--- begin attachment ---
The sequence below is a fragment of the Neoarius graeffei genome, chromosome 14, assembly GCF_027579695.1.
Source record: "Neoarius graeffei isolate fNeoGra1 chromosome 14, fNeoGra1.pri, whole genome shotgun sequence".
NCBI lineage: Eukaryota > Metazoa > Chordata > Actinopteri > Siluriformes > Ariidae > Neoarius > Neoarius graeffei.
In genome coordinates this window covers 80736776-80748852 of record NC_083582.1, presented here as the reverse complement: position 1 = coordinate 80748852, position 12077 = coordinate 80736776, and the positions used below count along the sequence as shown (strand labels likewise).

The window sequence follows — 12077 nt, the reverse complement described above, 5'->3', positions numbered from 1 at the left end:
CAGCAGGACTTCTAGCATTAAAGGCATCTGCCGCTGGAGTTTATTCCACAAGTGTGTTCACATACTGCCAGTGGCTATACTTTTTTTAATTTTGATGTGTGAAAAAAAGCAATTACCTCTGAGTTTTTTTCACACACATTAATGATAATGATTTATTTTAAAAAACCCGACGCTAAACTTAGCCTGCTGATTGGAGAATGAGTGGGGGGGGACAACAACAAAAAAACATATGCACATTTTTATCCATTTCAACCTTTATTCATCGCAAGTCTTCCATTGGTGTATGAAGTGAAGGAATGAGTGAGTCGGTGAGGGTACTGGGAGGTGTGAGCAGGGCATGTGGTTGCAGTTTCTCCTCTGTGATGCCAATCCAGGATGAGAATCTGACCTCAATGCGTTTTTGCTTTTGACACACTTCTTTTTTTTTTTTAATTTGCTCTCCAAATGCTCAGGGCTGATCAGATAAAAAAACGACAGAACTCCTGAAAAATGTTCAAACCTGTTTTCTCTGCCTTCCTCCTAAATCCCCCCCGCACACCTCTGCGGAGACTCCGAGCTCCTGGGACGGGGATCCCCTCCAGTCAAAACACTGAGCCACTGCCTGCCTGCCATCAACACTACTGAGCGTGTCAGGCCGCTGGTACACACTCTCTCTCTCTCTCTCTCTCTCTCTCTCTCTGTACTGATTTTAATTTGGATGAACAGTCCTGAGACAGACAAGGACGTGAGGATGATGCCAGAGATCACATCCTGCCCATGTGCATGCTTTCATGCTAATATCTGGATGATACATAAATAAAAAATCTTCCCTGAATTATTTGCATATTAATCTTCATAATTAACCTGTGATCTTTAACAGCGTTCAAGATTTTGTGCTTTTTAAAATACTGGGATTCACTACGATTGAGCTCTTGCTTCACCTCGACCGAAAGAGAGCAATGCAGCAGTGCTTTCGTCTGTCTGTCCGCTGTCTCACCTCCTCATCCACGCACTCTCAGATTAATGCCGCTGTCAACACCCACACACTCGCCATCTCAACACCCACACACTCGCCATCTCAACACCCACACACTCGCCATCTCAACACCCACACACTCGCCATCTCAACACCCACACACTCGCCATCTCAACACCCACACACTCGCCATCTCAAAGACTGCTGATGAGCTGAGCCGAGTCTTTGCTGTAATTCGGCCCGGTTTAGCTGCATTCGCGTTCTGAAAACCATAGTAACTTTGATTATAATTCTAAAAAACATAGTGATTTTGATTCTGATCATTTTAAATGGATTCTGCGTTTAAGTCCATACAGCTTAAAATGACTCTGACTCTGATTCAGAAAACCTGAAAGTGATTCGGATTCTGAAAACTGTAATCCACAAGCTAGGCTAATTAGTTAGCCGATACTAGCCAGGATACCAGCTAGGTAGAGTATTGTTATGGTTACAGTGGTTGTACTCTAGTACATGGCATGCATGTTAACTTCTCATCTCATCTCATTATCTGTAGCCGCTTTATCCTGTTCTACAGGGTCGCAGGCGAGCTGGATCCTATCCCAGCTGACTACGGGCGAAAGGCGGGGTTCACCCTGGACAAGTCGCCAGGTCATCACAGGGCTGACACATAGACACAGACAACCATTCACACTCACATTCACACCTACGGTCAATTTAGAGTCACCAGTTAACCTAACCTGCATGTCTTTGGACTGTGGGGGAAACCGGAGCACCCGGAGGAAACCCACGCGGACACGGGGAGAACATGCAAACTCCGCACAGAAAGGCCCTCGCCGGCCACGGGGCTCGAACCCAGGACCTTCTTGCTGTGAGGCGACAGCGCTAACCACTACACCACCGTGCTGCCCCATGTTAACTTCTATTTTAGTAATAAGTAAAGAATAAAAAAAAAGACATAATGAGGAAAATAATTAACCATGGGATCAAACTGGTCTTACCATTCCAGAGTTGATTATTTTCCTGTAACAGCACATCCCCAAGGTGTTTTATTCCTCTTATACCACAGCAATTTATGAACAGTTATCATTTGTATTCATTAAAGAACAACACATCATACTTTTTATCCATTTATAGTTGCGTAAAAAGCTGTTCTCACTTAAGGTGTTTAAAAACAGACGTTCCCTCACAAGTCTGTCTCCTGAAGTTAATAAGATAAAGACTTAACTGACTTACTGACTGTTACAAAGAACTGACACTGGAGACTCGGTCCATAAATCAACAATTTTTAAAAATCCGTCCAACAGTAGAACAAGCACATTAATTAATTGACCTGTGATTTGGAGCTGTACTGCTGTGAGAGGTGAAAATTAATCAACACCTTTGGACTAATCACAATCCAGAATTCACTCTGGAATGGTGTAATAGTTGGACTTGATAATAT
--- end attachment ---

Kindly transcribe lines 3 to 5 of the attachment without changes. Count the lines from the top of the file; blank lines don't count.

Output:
NCBI lineage: Eukaryota > Metazoa > Chordata > Actinopteri > Siluriformes > Ariidae > Neoarius > Neoarius graeffei.
In genome coordinates this window covers 80736776-80748852 of record NC_083582.1, presented here as the reverse complement: position 1 = coordinate 80748852, position 12077 = coordinate 80736776, and the positions used below count along the sequence as shown (strand labels likewise).

The window sequence follows — 12077 nt, the reverse complement described above, 5'->3', positions numbered from 1 at the left end: